• 9 As has been pointed out by the State in its brief, the discovery material relied on by defendant in making the above assertion was the same material defendant attacked as "unintelligible" in his motion for a continuance. With respect to the unlawful use of weapons charge, we find that an evidentiary basis for this offense existed. Agent Cornwell testified he found a .22-caliber pistol under the front seat of defendant's car. The applicable statute makes it a crime to carry any pistol, revolver, or other firearm concealed either on or about one's person or in any vehicle. (Ill. Rev. Stat. 1975 Supp., 1976, ch. 38, par. 24-1(a).) (Emphasis added.) That the Assistant State's Attorney at trial chose to dismiss the weapons count prior to the commencement of testimony rather than amend the indictment is hardly indicative of "prosecutorial overreaching" as charged by defendant. In light of the convincing evidence of defendant's guilt of the drug offenses we cannot say that the mere reading of the charge at the commencement of the jury selection process influenced the jury's verdict.

• 10 With respect to the count charging possession of more than 30 grams of heroin, we find no prejudice to the defendant. The verdict forms submitted to the jury referred only to the possession of "less than 30 grams of a substance containing heroin." Defendant relies on People v. Rudder, 100 Ill. App.2d 163, 241 N.E.2d 108. In Rudder the prejudice to defendant occurred when the trial court refused to direct a verdict on the clearly inadequate proof of a companion assault charge which, under the circumstances, may have precipitated and influenced the verdict of guilty on the lesser charge of driving while license suspended. Here there was no analogous refusal to direct a verdict on clearly inadequate proof. The proof in the present case clearly showed that defendant possessed .58 grams of a substance containing heroin.

• 11 Defendant's second contention regarding alleged prejudicial conduct on the part of the State in presenting testimony concerns Agent Cornwell's testimony about the pistol he found under the front seat of defendant's car. Since defendant never objected to this testimony, he is thus precluded from attacking it as prejudicial for the first time on appeal. (People v. Skorusa, 55 Ill.2d 577, 304 N.E.2d 630; People v. Fulton, 84 Ill. App.2d 280, 228 N.E.2d 203, cert. denied, 390 U.S. 953, 19 L.Ed.2d 1145, 88 S.Ct. 1045.) The second reference to the pistol during presentation of evidence involved the court's sustaining — outside the presence of the jury — defendant's objection to the introduction of the pistol into evidence. Obviously, this second reference to the pistol could not have prejudiced the jury.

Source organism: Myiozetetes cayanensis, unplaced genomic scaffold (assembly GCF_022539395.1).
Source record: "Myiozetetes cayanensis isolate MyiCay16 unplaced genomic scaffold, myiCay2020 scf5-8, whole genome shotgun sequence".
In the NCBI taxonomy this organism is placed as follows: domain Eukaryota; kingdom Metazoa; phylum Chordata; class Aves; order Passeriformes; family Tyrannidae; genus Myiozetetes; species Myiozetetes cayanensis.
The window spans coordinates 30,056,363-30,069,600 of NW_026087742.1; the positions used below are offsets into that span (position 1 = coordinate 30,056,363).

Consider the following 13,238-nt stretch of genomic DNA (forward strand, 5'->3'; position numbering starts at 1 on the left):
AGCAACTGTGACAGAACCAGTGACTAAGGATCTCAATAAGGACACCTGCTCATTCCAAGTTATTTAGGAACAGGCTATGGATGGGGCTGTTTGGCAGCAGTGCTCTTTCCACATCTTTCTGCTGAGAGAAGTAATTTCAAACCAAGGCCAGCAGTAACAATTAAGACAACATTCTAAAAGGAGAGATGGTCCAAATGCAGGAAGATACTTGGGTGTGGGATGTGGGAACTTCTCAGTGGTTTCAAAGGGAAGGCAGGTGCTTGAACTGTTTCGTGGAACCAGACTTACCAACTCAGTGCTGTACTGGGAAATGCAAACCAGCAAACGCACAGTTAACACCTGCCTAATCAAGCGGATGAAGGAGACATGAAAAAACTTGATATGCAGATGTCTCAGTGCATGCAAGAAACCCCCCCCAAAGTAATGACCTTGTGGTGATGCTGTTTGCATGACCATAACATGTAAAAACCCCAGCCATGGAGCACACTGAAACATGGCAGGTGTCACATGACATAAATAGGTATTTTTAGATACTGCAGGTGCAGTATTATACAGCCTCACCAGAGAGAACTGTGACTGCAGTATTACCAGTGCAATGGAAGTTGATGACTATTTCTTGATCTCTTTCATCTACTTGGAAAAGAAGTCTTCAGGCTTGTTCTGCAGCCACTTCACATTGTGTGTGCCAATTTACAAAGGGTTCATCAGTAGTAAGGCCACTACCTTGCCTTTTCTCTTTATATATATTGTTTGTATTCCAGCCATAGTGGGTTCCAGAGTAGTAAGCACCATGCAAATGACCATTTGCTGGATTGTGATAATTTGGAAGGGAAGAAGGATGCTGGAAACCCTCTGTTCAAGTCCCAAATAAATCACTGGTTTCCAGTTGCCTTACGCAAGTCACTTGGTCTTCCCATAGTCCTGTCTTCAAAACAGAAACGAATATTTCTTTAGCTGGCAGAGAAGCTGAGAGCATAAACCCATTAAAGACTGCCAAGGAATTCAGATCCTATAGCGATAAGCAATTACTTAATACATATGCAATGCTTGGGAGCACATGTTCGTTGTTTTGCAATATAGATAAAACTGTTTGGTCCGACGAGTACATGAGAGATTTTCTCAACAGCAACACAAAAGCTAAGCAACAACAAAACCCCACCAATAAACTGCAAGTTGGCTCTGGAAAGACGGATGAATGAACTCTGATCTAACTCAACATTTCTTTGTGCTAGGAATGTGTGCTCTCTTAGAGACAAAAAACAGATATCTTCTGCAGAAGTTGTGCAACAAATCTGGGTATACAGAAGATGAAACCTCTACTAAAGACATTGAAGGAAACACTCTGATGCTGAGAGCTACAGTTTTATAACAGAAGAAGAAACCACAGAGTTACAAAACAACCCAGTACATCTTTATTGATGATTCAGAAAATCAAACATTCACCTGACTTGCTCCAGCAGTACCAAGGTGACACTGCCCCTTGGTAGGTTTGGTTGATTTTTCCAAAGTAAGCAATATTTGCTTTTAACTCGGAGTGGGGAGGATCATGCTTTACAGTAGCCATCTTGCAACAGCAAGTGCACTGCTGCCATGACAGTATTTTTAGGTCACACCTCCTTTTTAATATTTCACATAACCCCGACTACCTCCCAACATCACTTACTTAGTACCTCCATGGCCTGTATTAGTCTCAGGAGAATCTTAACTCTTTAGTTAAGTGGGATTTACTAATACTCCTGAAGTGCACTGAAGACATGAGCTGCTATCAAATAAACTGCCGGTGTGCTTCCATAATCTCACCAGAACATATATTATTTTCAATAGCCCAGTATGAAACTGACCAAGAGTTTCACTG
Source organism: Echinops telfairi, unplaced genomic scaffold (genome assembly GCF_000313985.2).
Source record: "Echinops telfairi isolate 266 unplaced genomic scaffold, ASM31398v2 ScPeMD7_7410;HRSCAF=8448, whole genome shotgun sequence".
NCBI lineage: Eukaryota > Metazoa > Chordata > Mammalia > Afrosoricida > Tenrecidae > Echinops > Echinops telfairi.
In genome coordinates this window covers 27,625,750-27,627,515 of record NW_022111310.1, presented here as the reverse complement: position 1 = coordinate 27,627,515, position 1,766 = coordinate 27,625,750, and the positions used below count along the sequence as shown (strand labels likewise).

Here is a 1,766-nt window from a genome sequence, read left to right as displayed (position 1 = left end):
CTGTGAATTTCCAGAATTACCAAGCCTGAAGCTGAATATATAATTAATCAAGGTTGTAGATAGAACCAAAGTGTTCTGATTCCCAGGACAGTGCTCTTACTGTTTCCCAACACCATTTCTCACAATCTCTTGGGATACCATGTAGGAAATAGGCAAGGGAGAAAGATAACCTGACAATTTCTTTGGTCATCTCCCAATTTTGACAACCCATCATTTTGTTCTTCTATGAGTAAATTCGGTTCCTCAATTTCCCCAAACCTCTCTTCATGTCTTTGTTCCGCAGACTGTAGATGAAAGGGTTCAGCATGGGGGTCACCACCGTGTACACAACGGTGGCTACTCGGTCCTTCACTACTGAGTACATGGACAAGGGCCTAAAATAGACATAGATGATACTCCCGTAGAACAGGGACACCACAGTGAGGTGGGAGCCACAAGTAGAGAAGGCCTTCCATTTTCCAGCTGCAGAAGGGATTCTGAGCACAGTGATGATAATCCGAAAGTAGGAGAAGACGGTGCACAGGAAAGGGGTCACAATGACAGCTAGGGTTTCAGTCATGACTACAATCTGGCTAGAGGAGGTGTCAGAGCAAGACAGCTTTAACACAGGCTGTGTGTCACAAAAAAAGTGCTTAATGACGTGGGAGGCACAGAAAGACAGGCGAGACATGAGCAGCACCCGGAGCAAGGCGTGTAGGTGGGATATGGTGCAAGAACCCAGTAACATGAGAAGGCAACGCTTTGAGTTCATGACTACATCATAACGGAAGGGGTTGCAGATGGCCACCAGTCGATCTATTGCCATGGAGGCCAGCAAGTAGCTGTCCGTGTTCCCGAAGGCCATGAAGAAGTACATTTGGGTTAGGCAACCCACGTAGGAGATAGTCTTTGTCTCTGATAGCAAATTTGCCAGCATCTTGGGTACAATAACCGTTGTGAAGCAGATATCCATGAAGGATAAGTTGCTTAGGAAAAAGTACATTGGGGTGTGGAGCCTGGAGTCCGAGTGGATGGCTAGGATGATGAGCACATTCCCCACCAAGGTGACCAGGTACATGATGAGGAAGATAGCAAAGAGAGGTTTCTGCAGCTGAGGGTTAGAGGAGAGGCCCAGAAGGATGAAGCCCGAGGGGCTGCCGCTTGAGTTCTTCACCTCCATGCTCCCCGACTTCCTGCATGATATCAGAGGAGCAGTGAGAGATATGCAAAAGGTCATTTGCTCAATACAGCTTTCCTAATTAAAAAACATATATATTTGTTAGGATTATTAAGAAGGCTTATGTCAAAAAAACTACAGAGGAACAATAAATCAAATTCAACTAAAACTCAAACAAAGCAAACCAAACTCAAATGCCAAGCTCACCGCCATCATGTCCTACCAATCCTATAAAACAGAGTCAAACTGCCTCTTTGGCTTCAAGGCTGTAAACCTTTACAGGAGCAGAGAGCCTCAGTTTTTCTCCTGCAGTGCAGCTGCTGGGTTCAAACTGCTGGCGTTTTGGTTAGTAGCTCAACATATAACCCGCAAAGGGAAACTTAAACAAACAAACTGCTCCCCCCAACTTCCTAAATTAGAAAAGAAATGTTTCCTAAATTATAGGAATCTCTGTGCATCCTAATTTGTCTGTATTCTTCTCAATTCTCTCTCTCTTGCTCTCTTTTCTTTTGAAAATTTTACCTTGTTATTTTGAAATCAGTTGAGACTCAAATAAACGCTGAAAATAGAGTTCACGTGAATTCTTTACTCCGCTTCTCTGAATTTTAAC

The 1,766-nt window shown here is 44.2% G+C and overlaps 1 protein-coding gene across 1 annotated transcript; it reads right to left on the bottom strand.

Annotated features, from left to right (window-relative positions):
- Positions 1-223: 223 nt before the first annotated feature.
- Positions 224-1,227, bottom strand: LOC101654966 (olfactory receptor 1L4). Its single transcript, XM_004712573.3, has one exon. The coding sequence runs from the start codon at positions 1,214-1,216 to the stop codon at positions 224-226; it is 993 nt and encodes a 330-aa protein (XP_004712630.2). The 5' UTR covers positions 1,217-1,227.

The third instance of purportedly prejudicial conduct on the part of the State concerns the State's reference in closing argument to the discovery of the pistol by Agent Cornwell along with the other items. Because the charge concerning the pistol had been dropped and because the pistol had been ruled inadmissible, we find that this brief remark was error, but did not constitute a material factor in defendant's conviction. Accordingly, we would be inclined to find the remark harmless. (People v. Berry, 18 Ill.2d 453, 165 N.E.2d 257, cert. denied, 364 U.S. 846, 5 L.Ed.2d 69, 81 S.Ct. 87.) Since defendant failed to object to the remark at trial, however, we instead deem his attack on the propriety of the remark for the first time on appeal waived. People v. Skorusa, 55 Ill.2d 577, 304 N.E.2d 630.

• 12 Fourthly, defendant argues that he was prejudiced by the conduct of the State in presenting testimony relating to other charges. Defendant further complains that the State deliberately emphasized these charges in closing argument. The testimony of Agent Cornwell that his arrest of defendant was pursuant to an outstanding bench warrant charging the accused with unlawful delivery of amphetamines was properly before the jury, since it explained the circumstances surrounding defendant's arrest and was part of a continuing narrative. (People v. Robinson, 98 Ill. App.2d 285, 240 N.E.2d 397.) Reference to the arrest warrant in closing argument was made by the prosecutor to justify the search of defendant's car and was a proper remark. Even if the comments regarding the circumstances of defendant's arrest were not proper, by failing to object to them defendant has waived the issue he seeks to present. (People v. Skorusa, 55 Ill.2d 577, 304 N.E.2d 630.) For all of the foregoing reasons, we find that defendant received his constitutional right to a fair trial.

Finally, defendant contends that the court imposed excessive sentences.